This page tells you about the use of black cohosh in people with cancer. You can read about
Black cohosh is a herb. It belongs to the same plant family as the buttercup and grows in North America (the USA and Canada). It is also called black snakeroot, macrotys, bugbane, bugwort, rattleroot, rattleweed, rattlesnake root or squawroot.
Its scientific names are
- Actaea racemosa
- Cimicifuga racemosa
Available scientific evidence does not support claims that black cohosh is effective in treating or preventing cancer.
You can buy black cohosh as a dietary supplement in health food shops and online. Manufacturers say that it can help to reduce the cramps and discomfort women may have just before and during a period. Many women also use it to help with the symptoms and side effects of menopause, such as hot flushes. Some researchers say that it seems to have oestrogen like effects on the body.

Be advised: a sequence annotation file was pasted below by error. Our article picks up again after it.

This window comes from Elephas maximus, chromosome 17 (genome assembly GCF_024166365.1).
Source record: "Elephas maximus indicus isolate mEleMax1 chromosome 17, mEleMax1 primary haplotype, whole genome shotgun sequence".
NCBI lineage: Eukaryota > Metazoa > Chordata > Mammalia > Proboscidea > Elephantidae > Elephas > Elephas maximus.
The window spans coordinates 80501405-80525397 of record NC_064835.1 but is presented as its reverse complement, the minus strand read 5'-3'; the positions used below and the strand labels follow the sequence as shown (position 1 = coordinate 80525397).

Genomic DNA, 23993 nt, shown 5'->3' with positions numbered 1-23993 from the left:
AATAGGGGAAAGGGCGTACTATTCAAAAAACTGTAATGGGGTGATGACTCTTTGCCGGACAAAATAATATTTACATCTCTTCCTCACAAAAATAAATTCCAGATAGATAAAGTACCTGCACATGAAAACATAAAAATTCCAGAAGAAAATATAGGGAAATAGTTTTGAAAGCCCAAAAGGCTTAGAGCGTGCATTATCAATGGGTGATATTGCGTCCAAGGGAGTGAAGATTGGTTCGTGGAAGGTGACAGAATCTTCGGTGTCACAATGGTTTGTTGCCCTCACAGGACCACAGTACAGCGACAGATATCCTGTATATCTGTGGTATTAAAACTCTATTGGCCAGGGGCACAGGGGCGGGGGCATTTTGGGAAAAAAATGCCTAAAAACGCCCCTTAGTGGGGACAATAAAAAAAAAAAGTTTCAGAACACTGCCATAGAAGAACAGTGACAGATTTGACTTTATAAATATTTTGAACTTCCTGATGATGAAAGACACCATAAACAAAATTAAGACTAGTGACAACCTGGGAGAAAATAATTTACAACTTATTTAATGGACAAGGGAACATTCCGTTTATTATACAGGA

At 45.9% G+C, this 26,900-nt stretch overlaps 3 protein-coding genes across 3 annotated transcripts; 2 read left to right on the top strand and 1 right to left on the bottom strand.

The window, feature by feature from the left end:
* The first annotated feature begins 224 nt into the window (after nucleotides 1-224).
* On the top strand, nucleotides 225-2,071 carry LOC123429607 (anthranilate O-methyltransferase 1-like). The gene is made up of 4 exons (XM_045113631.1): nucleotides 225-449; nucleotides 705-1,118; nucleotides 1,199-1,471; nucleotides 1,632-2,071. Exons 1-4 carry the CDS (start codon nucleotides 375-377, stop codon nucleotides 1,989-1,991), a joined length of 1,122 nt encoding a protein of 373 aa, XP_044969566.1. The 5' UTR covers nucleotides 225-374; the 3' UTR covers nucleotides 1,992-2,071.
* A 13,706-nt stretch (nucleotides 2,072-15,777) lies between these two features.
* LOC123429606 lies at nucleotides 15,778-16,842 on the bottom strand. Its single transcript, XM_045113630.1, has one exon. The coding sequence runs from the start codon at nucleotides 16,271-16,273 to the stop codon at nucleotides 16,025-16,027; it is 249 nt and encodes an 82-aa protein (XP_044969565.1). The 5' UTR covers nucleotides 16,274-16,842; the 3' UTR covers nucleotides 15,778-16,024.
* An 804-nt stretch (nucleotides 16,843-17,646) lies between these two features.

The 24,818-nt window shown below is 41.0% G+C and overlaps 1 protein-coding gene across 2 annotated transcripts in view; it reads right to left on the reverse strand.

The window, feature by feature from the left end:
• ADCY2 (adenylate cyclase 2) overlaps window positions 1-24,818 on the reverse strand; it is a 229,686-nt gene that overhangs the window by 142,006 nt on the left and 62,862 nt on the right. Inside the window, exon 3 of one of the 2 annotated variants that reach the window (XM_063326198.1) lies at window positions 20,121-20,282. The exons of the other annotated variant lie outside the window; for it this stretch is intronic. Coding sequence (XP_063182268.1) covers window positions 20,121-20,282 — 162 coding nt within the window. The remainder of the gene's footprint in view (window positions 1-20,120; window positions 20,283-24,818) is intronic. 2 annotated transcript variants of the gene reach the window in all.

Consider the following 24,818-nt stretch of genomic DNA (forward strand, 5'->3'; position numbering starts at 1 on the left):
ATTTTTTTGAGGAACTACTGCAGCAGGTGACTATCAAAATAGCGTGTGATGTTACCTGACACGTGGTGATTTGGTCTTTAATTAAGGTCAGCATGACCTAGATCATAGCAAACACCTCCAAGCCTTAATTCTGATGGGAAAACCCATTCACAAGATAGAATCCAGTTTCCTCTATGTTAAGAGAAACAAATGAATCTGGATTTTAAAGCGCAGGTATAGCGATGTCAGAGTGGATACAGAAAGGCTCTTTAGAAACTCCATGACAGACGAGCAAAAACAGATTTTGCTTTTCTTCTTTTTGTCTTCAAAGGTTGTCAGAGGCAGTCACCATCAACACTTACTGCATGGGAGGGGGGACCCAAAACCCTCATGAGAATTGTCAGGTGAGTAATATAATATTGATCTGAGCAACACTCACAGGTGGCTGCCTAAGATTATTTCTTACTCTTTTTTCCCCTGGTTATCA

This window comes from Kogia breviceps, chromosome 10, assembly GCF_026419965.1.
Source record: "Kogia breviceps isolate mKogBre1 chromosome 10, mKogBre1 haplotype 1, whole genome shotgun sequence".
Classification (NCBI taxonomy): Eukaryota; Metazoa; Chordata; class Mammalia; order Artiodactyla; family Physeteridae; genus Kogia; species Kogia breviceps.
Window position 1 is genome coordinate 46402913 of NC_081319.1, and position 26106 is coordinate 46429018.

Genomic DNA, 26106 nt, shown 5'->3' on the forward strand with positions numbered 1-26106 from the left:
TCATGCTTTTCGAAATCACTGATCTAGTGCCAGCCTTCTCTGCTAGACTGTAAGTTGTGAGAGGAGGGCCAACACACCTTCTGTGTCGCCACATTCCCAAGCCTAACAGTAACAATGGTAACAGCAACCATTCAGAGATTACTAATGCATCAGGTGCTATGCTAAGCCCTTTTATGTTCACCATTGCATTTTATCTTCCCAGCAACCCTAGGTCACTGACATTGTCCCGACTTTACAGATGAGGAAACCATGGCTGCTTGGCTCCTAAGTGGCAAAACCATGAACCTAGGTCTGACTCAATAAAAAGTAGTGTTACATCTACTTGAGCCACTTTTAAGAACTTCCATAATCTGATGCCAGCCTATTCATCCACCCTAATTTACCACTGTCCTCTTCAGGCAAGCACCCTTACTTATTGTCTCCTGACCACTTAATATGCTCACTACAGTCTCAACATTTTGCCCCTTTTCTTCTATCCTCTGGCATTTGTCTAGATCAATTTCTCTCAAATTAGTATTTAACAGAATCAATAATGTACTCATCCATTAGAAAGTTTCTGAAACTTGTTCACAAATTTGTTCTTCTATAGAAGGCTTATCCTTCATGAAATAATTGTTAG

Some women with breast cancer use black cohosh because they believe it will help to control symptoms of menopause caused by their cancer treatment. There isn’t enough scientific evidence to prove this. And we can’t be completely sure it’s safe to take black cohosh after breast cancer treatment.
Some people claim that taking black cohosh may help treat cancer or reduce your risk of getting breast cancer or prostate cancer. There is not enough scientific evidence to support this. We need more research to find out if it works, and if it is safe to take.
If you are interested in using black cohosh or any other type of complementary or alternative medicine, always talk to your doctor first. We recommend that you don't replace your conventional cancer treatment with any type of unproven therapy such as black cohosh.
Black cohosh comes as
- A powder
There is no standard dosage for black cohosh. A common German brand called Remifemin is used as a menopausal remedy. The suggested dose for this concentrated extract is between 15 and 30mg a day.